surface is at least three metres above the water table to reduce
the risk of flooding. Where soils have low permeability,
floodwaters may transport nutrients from manure into wetlands.
·       A site where open areas of standing water may occur should be
avoided as wild birds may be attracted, exposing poultry to an
increased risk of disease.
·       A suitable area should be provided to allow roaming birds to
forage without causing significant soil damage, nutrient leaching
or loss of contaminant filtering vegetation to property
boundaries, waterways and water bodies.

It is recommended that should the development be approved that
conditions are enforced requiring the following plans to be
developed in consultation with the Department of Water and
Environmental Regulation (Regulatory Services (Water)):
·        Assessment of the wetland areas located on the property with
appropriate buffers and fringing vegetation defined.
·       Soil and Water Management Plan.
·       Stormwater Management Plan prepared in accordance with the
·       Stormwater Management Manual for Western Australia.

It is also recommended that any wastewater treatment and
disposal systems for the manager’s houses and/or donga
accommodation be designed in accordance with the Water Quality
Protection Note No. 70 – Wastewater treatment and disposal –
domestic systems.

Service Water

·       The applicant is liaising with DWER to gain permission to use
ground and surface water. It is believed there will be sufficient
quality and quantity of bore water to service the industry.

Remnant Vegetation and Wetland Protection Requirements

·       The site is largely cleared of original vegetation; however an
area of remnant banksia wood in the central part against
Cervantes Road and an uncleared wetland area in the north
west of the property exist. The proposed development is
located away from both these land characteristics.

Land Use Conflict

·       There is no wider potential for land use conflict from things such as spray drift or smoke between existing and proposed use.
·       The use will not sterilise land with potential for urban expansion or other long term land needs as there is unlikely to be any urban expansion in the vicinity.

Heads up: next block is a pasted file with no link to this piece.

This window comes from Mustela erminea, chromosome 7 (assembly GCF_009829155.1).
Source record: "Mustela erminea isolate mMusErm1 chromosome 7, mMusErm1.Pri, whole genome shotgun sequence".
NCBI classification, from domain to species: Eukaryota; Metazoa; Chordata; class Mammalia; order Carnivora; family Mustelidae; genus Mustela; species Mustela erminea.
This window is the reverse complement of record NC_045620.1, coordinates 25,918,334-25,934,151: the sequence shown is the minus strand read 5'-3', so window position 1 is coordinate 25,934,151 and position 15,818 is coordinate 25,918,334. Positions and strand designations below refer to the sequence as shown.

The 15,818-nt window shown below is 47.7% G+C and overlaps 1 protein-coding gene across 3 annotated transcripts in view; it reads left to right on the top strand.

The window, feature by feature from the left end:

·       There are no sensitive adjoining land uses.
·       The proposed development will form a uniform group with AAA Egg Company’s first site located approximately 2km northwest at Lot 25 Munbinea Road.
·       The development should not significantly detract from any scenic landscape and/or conservation attributes identified in the locality as the proposal is approximately 11km from Indian Ocean Drive.
·       Tronox request that the proximity of valuable mineral resources and possible future mining activities be communicated to the proponent.

Buffers with Adjacent Uses

·       As there are no existing dwellings or other sensitive land uses within 1000m of the site the application complies with both local and State buffer distance standards.

·       Further to Table 7 from the Shire’s Local Rural Planning Strategy illustrated above the Department of Primary Industries and Regional Development (DPIRD) have advised that there is a required minimum distance of 1000m required between any other poultry farm sheds. The proposed poultry farm complies with this requirement as the poultry farm will be located approximately 2km from the proponent’s other operating poultry farm in the Hill River region.
·       The proposed development will also comply with the 1000m
setback requirement from any sensitive land use stipulated
under the EPA Guidance Statement No. 3 – Guidance for the
Assessment of Environmental Factors – Separation Distances
between Industrial and Sensitive Land Uses.
Safety, Health and Amenity of the Locality
·       Given the site management protocols, separation distances
from existing dwellings and the very unlikely development of
urban land within the vicinity of the proposal, there are no
adverse impacts on nearby residents.
·       An advice note is provided to applicant to advise that the
proposal should at all times comply with the Biosecurity &
Agriculture (Stable Fly) Management Plan 2013 in order to